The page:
Calvinists are well aware of the pejorative cage-stage label, and consider it a badge of honor when they no longer feel themselves to be obnoxious. But from my perspective, many cage-stagers never grow out of this abrasive stage. They simply trade cages for different ones, i.e. different hills to die on. For example, the cage-stage Calvinist grows tired of defending the five points online, so he moves on to exclusive psalmody, presuppositional apologetics, strict subscriptionism, adherence to the regulative principle, textus receptus only, one kingdom v.s. Two, Amill, postmill or premill, and so forth. In each case, he elevates a minor theological distinctive, tolerated within the bonds of confessionalism and places them center stage. The worst of the cage stagers will condemn you to hell for not holding their theological perspectives. I speak from experience.
Which leads me back to the narcissism of minor differences. Freud may have believed constant infighting within groups was healthy, but our Lord and Savior certainly does not. If Jesus commanded us to love and pray for our enemies, how much more are we to respect our Christian brothers and sisters with whom we slightly disagree? For those of us who claim to hold to Sola Scriptura, we seem to forget scriptural commands to be kind, tenderhearted, forgiving, edifying, gracious, affectionate, respectful, sympathetic, humble, peaceful, selfless, compassionate, meek, patient, and non-partial (Eph 4:32; Lk 6:31; Eph 4:29-32; Jn 15:12; Mt 7:12; 1 Jn 4:20-21; Rm 12:10, 15:1-2; Pr 24:17; 1 Pt 2:17, 3:8-12; Ph 2:4; Cl 3:12-14).
A friend of mine recently shared a story that summed up this conundrum well. While on a date, his partner lamented “I do not understand why you get fighting-mad over things I have never heard of.” How many times have you had to explain the importance of your online activity to family and friends, only to receive back blank stares? I confess I’ve had to do this many times.
The late theologian Francis Schaeffer was a founding member of the Bible Presbyterian Church, which split from the Orthodox Presbyterian Church merely a year after its split from the Presbyterian Church in the USA. The BPC split from the OPC over issues of Christian liberty (drinking and smoking) and eschatology; issues tolerated within the bounds of confessionalism. In his years overseas, Schaeffer lamented the way he treated his Presbyterian brothers on both sides of the split, and mailed letters expressing his remorse.
“But “the movement” rolls on, and now differences arise between us. Quickly the pattern repeats itself; the habit is too well learned. I am sure “separation” is correct, but it is only one principle. There are others to be kept as well. The command to love should mean something. I am not suggesting I have learned to live in the light of Christ’s command of love—first toward God, then the brethren, and then the lost. But I want to learn, and I know I must if I am to have that closeness to the Lord I wish to have, with its accompanying joy and spiritual power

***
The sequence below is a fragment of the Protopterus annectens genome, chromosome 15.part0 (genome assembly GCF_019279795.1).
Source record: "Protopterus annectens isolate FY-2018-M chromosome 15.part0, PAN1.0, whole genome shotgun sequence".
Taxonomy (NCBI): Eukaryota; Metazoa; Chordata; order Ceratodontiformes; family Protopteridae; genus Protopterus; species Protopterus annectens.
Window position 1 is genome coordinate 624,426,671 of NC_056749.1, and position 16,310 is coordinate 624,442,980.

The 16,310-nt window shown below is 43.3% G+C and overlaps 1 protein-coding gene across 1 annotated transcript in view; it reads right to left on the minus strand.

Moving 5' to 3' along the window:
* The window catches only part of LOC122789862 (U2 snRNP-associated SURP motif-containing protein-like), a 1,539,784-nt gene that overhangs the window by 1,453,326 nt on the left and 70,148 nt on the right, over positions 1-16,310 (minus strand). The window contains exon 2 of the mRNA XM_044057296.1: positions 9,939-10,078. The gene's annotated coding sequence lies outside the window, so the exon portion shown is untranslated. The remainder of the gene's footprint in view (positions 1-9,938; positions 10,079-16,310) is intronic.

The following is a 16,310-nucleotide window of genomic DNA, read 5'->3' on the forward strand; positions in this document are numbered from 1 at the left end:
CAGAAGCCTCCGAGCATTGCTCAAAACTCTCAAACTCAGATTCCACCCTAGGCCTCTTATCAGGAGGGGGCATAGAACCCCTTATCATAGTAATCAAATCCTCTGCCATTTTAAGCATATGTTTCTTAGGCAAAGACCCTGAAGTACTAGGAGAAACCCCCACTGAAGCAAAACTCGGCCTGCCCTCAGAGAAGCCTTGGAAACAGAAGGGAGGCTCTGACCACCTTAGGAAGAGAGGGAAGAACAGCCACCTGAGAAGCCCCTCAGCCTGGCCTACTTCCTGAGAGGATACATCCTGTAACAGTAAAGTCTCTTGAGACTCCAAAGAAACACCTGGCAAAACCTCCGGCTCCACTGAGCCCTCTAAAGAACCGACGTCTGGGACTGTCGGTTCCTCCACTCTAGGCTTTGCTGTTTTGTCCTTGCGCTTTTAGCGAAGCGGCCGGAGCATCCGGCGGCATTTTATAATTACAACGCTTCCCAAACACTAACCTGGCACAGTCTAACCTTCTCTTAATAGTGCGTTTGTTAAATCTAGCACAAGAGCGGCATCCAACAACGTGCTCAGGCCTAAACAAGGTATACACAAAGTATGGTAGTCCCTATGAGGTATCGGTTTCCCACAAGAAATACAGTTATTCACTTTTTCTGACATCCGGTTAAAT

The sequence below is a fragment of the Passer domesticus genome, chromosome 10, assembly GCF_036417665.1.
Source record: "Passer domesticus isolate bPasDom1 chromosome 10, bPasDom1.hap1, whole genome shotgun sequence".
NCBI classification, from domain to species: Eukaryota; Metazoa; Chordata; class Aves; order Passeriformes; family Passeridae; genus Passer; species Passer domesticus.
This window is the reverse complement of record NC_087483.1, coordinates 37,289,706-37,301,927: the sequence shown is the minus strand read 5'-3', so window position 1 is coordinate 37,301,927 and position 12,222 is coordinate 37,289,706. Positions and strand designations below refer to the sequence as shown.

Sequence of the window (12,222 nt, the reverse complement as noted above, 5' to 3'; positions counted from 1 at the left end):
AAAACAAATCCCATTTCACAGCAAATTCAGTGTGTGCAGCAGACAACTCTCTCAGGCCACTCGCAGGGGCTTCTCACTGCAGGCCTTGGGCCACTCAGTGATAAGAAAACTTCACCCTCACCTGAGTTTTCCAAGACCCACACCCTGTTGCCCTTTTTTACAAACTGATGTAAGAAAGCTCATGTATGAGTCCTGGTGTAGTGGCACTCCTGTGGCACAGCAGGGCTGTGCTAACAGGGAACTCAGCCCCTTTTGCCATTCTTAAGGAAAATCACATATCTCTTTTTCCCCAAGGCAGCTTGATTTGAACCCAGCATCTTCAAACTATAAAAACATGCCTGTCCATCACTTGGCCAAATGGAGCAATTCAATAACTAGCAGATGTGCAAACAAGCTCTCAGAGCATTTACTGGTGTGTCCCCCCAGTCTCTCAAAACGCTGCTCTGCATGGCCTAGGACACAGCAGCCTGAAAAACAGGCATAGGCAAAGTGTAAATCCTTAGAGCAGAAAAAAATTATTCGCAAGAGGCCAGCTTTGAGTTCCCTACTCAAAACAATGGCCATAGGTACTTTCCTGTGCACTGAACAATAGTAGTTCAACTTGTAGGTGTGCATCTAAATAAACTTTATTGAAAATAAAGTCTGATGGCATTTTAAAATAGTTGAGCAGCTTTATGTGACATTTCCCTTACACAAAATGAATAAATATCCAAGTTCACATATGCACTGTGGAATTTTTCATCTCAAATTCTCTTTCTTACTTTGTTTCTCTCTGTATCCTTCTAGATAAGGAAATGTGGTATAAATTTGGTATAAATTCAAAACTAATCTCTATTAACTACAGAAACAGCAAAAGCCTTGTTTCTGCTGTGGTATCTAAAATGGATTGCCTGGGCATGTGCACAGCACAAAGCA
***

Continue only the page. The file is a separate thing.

…God willing, I will push and politic no more…the mountains are too high, history is too long, and eternity is longer. God is too great, man is too small, there are many of God’s dear children, and all around there are men going to hell. And if one man and a small group of men do not approve of where I am and what I do, does it prove I’ve missed success? No; only one thing will determine that- whether this day I’m where the Lord of lords and King of kings wants me to be. To win as many as I can, to help strengthen the hands of those who fight unbelief in the historical setting in which they are place, to know the reality of “the Lord is my song,” and to be committed to the Holy Spirit—that is what I wish I could known to be the reality of each day as it closes.”
Have I learned all this? No, but I would not exchange that portion of it which I have, by God’s grace, for all the handclapping I have had when I have been on the top of the pile. I have been a poor learner, but I’m further on than I was three years ago and I like it.”
Like Schaeffer, I have experienced the terrible separation that comes from God while lambasting Christians online. I am reminded of John’s words, “But anyone who hates a brother or sister is in the darkness and walks around in the darkness. They do not know where they are going, because the darkness has blinded them.” For too long I have blindly assaulted my Christian family online (something I would never have done in person), and for the sake of my soul I cannot keep it up. I am far more concerned with winning souls and edifying the church than dividing it over trivial secondary issues.
I sincerely apologize to those who have fallen under the wrath of this Keyboard Cowboy, and in the words of Schaeffer, “I will push and politic no more.”